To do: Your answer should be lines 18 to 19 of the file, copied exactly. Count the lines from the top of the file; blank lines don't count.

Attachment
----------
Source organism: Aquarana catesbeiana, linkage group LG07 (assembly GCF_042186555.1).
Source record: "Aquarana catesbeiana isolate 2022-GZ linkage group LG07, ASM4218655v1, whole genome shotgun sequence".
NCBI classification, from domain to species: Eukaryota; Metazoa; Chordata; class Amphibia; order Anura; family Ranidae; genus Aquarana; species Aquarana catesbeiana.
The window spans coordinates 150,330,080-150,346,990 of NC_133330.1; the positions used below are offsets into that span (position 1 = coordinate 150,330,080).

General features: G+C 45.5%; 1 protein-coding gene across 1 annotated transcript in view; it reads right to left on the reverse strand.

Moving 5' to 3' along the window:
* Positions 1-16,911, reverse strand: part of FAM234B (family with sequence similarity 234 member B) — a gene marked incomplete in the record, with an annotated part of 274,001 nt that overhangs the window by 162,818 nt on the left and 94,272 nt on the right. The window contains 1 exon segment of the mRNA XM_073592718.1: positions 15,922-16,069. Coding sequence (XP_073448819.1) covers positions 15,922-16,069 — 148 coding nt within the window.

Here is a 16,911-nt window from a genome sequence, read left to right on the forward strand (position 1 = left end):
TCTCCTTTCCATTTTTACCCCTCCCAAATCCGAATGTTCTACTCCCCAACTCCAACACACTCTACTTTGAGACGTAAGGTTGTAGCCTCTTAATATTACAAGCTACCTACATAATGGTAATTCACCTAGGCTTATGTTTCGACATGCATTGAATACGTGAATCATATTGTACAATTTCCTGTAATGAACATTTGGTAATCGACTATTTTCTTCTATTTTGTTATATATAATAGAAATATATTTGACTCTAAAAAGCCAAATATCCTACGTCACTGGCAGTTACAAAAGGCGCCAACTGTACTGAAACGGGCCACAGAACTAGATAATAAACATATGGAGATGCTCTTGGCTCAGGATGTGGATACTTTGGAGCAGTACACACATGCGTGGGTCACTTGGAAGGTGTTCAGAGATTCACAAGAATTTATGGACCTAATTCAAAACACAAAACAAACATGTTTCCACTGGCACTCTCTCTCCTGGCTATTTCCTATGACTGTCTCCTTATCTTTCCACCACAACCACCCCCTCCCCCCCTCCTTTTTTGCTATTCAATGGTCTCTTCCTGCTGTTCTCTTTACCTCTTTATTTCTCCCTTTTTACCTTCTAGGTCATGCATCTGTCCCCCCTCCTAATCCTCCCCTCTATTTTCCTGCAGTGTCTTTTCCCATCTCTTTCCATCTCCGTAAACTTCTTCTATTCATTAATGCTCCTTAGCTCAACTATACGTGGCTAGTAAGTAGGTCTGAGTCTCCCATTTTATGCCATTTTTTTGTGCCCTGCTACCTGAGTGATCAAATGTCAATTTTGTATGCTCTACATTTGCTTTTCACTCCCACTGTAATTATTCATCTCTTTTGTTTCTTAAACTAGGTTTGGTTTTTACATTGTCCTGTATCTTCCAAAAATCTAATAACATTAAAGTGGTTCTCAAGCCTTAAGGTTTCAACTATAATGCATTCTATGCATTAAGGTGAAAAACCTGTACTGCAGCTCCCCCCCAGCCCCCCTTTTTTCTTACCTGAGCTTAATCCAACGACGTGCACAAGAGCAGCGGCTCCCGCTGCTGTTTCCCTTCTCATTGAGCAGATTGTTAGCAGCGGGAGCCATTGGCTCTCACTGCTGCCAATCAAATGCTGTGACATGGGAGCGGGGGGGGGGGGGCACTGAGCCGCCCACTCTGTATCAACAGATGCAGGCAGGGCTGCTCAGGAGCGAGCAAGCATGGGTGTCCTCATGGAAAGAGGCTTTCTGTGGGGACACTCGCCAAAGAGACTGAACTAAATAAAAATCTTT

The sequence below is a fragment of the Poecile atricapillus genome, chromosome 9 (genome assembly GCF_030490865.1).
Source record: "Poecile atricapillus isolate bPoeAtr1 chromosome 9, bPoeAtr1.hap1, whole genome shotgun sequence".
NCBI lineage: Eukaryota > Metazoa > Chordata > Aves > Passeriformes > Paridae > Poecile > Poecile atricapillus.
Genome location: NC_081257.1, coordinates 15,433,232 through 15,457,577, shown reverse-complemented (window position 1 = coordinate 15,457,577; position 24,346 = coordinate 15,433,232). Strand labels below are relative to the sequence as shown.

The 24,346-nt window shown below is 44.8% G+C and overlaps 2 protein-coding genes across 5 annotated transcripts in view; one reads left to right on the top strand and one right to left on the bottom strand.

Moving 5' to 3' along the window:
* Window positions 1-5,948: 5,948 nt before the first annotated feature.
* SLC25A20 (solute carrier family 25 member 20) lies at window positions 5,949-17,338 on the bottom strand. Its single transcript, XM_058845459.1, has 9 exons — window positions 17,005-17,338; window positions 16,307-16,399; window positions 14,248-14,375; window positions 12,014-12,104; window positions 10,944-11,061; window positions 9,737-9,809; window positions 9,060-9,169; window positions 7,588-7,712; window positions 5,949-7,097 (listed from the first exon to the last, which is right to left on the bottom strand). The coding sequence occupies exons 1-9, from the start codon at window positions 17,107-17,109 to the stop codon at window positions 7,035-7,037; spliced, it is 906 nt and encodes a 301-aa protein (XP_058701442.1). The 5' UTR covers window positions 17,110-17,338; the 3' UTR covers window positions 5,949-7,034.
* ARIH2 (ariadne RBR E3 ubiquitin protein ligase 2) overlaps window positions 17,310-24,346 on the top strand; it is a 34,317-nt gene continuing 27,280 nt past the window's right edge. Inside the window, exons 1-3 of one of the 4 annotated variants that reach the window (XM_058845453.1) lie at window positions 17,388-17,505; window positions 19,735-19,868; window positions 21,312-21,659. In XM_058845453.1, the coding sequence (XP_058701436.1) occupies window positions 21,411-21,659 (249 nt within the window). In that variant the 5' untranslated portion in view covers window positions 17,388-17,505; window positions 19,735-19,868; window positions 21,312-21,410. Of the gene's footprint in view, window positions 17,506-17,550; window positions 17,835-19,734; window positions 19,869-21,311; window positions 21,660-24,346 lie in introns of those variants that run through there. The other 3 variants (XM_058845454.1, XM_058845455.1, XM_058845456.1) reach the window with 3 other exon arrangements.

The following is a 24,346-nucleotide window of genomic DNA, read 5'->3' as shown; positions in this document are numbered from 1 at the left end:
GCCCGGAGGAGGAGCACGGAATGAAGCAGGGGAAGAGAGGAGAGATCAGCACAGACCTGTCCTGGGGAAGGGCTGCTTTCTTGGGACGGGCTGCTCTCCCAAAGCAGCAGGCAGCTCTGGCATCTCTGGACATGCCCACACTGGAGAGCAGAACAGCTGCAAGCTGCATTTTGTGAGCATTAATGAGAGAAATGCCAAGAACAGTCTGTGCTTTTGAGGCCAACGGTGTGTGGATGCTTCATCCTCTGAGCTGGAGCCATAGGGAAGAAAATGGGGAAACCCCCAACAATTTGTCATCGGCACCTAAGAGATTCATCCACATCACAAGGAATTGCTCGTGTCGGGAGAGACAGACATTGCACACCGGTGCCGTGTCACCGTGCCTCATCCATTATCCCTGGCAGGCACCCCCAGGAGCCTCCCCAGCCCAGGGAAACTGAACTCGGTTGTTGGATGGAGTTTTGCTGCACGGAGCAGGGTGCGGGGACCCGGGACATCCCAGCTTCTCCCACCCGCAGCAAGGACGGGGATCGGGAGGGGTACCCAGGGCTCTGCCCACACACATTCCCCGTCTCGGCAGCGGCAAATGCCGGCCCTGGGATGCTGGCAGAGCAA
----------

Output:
* ARIH2 (ariadne RBR E3 ubiquitin protein ligase 2) overlaps window positions 17,310-24,346 on the top strand; it is a 34,317-nt gene continuing 27,280 nt past the window's right edge. Inside the window, exons 1-3 of one of the 4 annotated variants that reach the window (XM_058845453.1) lie at window positions 17,388-17,505; window positions 19,735-19,868; window positions 21,312-21,659. In XM_058845453.1, the coding sequence (XP_058701436.1) occupies window positions 21,411-21,659 (249 nt within the window). In that variant the 5' untranslated portion in view covers window positions 17,388-17,505; window positions 19,735-19,868; window positions 21,312-21,410. Of the gene's footprint in view, window positions 17,506-17,550; window positions 17,835-19,734; window positions 19,869-21,311; window positions 21,660-24,346 lie in introns of those variants that run through there. The other 3 variants (XM_058845454.1, XM_058845455.1, XM_058845456.1) reach the window with 3 other exon arrangements.

The following is a 24,346-nucleotide window of genomic DNA, read 5'->3' as shown; positions in this document are numbered from 1 at the left end: